Are Dogs Good Judges of Character?
Dogs show a bias against unhelpful people.
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“If your dog doesn’t like someone, you probably shouldn’t either” is a popular expression, reflecting the general view that dogs are good judges of character. But are they? Multiple studies have found that dogs are keenly aware of the behavior of those around them. Baddies beware because dogs don’t like mean people — and even a bribe won’t change their minds.
Can dogs sense a person’s character?
Years ago, I had just moved to a small town and was eager to meet other people. When I stopped on the street to talk to my neighbor for the first time, my dog unexpectedly stiffened. Though this man approached my dog gently, my dog backed away and refused to interact at all. It was embarrassing. My dog’s behavior was off-putting and felt like a social setback.
Later, when I mentioned this interaction to the family who owned the house I was renting, they weren’t surprised. They told me that everyone in town knew he was mean. After warning me to be careful, they shared stories about his history of violence, specifically towards his ex-wife and children, and also towards other people in town. I later learned further unsavory details about him, which was offputting because the man seemed friendly enough during our brief encounter. My dog seems to have had the proper reaction to my neighbor immediately, even though I did not. There have been several studies about how dogs make social and emotional evaluations of people that can provide some insight into how dogs judge a person’s actions. They can even smell human emotions.
Dogs notice if you’re being unhelpful
In one study, scientists evaluated dogs to investigate how they would respond to people after watching them be helpful or refuse to help other people. In the experiment, the person pretending (for the sake of science) to be in need of help was the dog’s person. The dog watched as their person attempted to open a container while two strangers sat on either side of them.
In one scenario, the dog’s parent would turn to one of the people next to them and hold out the container, where they would be assisted by a “helper.” In another instance, the person asked to help would respond by turning away, clearly not giving assistance, leaving the pet parent to continue with the unsuccessful attempts to open the container. In the third group (the control), the pet parent did not solicit help and didn’t interact with either person. The third person in all groups remained neutral, neither helping nor refusing.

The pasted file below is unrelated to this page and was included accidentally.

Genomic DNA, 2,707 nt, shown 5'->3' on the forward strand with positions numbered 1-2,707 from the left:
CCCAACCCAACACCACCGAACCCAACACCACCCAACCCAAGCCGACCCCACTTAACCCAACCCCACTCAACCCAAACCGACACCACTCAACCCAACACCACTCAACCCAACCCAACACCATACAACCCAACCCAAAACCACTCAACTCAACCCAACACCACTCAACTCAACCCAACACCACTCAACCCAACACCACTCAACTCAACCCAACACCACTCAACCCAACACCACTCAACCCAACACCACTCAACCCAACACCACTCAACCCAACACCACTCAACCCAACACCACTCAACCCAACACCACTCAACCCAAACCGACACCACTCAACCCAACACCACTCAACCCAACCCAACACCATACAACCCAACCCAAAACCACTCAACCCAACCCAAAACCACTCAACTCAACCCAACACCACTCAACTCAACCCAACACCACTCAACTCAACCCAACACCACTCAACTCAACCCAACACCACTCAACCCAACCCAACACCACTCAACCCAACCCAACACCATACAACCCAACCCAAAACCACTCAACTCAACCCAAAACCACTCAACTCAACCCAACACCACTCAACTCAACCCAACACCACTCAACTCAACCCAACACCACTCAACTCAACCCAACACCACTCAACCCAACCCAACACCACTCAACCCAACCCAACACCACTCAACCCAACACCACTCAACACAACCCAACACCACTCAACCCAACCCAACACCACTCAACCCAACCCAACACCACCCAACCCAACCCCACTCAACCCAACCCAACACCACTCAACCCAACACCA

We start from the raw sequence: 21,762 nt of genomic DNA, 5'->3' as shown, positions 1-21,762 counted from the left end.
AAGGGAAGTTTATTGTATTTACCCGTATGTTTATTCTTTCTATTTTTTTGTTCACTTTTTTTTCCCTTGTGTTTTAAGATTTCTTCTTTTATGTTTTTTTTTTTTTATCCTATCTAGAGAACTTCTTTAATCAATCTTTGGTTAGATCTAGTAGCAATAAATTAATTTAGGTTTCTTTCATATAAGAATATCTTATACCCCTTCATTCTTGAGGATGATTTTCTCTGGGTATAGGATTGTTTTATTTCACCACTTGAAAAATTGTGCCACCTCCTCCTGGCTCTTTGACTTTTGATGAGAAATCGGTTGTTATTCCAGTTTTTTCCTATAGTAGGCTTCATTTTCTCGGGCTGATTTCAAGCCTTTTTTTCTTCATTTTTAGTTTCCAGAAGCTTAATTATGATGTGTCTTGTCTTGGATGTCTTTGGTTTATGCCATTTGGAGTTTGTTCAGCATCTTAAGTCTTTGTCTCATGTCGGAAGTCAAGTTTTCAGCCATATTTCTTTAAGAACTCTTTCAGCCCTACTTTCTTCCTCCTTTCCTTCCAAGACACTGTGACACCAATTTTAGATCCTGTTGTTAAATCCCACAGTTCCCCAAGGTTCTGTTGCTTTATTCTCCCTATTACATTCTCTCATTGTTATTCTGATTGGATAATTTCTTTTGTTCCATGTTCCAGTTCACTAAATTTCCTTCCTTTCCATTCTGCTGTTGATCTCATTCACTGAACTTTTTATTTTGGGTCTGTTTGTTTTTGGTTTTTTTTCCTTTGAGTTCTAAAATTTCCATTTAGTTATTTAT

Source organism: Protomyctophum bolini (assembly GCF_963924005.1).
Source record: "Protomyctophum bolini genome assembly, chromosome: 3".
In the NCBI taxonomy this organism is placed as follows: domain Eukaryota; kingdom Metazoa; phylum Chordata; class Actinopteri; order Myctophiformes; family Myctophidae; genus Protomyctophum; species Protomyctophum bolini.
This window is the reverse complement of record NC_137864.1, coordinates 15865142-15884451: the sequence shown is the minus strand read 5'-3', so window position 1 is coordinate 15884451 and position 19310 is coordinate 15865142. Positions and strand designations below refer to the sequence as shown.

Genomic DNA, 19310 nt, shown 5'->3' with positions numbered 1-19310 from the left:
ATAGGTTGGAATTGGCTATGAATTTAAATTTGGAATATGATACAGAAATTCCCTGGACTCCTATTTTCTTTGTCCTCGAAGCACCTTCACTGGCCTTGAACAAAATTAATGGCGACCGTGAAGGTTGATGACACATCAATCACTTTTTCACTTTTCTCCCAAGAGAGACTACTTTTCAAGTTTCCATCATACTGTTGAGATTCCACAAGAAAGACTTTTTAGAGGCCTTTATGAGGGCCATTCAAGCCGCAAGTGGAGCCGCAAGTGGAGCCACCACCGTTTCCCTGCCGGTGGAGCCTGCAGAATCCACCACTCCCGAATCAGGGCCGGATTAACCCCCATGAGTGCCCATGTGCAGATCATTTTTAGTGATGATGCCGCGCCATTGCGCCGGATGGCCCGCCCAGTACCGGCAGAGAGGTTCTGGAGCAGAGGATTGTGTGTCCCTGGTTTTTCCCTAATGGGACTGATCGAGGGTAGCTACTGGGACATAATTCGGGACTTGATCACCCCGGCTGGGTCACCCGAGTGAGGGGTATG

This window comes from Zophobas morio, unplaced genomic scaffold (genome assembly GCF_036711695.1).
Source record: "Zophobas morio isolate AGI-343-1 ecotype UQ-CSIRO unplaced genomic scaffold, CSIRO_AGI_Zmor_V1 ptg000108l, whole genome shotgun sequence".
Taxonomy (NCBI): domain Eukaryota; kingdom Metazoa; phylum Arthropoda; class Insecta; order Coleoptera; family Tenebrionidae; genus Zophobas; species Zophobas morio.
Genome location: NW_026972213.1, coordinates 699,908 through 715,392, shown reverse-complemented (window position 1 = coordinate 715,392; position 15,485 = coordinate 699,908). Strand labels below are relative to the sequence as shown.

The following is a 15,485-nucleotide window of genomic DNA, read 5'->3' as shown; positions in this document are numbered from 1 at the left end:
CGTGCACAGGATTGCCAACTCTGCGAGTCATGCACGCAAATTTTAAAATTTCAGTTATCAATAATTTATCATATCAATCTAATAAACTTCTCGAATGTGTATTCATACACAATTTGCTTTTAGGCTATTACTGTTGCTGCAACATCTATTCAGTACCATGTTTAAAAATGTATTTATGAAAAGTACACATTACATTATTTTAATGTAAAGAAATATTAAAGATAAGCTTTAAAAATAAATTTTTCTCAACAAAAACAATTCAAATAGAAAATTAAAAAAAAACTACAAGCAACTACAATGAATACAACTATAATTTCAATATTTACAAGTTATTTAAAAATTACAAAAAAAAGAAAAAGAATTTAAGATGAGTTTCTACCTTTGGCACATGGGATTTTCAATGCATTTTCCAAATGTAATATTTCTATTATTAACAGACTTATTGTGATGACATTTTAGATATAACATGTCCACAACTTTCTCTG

At the end of each of these role-playing situations, both strangers offered the dog treats. After seeing their person helped, dogs were equally likely to take the treat from either stranger. However, when there was a refusal to help, dogs chose to avoid taking treats from people who were not helpful. Similar results were found in capuchin monkeys, and the same pattern is well known to occur in children.
According to the researchers, this is the first study to show that dogs make social and emotional evaluations of people regardless of what they had to gain. If the pups were acting solely out of self-interest, there would be no differences, meaning an equal number of dogs would have accepted food from each person. It is interesting that the dogs in this study act as though they assume that people are okay and trust them — until they have evidence to the contrary.
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Karen B. London, PhD
Karen B. London, Ph.D., is a Certified Applied Animal Behaviorist and Certified Professional Dog Trainer who specializes in working with dogs with serious behavioral issues, including aggression, and has also trained other animals including cats, birds, snakes, and insects. She writes the animal column for the Arizona Daily Sun and is an Adjunct Professor in the Department of Biological Sciences at Northern Arizona University. She is the author of six books about training and behavior, including her most recent, Treat Everyone Like a Dog: How a Dog Trainer’s World View Can Improve Your Life.